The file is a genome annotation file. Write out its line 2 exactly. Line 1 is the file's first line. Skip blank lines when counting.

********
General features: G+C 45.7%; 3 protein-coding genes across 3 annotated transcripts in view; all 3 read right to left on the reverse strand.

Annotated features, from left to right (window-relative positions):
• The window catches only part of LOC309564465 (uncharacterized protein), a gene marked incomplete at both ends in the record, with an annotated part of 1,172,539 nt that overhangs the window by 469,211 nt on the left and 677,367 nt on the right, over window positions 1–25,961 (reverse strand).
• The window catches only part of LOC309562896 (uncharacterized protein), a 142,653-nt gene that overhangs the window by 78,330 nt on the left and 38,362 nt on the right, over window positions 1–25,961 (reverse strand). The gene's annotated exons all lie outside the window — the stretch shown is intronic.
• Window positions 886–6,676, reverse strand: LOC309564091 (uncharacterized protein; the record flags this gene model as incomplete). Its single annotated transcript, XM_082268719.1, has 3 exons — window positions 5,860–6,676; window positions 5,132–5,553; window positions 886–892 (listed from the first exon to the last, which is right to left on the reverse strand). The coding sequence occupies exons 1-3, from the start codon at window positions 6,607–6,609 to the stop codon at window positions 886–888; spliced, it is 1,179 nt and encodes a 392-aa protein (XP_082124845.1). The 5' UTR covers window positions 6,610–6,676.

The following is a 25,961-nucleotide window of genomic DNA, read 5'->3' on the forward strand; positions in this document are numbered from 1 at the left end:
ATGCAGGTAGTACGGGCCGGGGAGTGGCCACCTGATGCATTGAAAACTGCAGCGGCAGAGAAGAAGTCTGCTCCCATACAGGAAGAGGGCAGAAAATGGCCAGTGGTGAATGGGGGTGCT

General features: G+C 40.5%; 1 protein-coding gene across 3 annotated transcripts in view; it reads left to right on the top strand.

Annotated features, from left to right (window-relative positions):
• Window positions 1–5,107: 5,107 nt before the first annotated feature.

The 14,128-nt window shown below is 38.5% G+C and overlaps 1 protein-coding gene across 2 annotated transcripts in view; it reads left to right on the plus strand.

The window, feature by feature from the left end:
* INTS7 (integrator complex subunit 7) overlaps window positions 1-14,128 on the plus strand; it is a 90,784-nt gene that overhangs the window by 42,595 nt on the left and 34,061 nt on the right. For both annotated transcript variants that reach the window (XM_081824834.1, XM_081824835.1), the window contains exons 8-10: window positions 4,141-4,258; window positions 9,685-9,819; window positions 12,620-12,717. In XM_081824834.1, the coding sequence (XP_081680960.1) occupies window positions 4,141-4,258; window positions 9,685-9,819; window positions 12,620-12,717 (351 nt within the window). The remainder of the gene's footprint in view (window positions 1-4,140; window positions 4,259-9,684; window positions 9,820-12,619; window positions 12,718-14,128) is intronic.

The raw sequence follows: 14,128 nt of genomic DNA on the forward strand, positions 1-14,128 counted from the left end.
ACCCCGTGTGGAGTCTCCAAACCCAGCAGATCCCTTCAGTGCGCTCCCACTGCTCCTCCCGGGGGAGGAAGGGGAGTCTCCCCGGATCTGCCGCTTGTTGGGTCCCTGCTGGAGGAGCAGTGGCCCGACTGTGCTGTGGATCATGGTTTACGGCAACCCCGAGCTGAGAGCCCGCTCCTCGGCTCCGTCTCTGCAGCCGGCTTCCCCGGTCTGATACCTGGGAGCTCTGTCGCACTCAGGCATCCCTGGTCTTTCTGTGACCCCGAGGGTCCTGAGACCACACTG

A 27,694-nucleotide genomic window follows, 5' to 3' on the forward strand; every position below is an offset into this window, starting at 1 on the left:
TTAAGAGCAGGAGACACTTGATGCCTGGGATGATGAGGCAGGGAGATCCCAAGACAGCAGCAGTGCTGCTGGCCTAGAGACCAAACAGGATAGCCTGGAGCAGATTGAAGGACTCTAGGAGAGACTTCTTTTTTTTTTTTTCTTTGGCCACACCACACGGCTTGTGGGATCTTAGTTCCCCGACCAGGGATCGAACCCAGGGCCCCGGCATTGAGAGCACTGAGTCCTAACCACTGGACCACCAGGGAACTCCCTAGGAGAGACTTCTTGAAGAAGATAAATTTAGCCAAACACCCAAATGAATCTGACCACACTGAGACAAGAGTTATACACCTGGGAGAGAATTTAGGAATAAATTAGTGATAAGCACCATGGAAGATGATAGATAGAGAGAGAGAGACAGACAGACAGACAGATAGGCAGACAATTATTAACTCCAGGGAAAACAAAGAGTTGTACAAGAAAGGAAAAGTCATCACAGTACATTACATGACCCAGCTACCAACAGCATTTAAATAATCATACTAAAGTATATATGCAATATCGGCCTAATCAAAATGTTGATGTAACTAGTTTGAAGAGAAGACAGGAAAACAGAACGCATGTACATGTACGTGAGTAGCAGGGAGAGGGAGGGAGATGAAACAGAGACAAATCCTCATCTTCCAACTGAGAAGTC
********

Annotated features, from left to right (window-relative positions):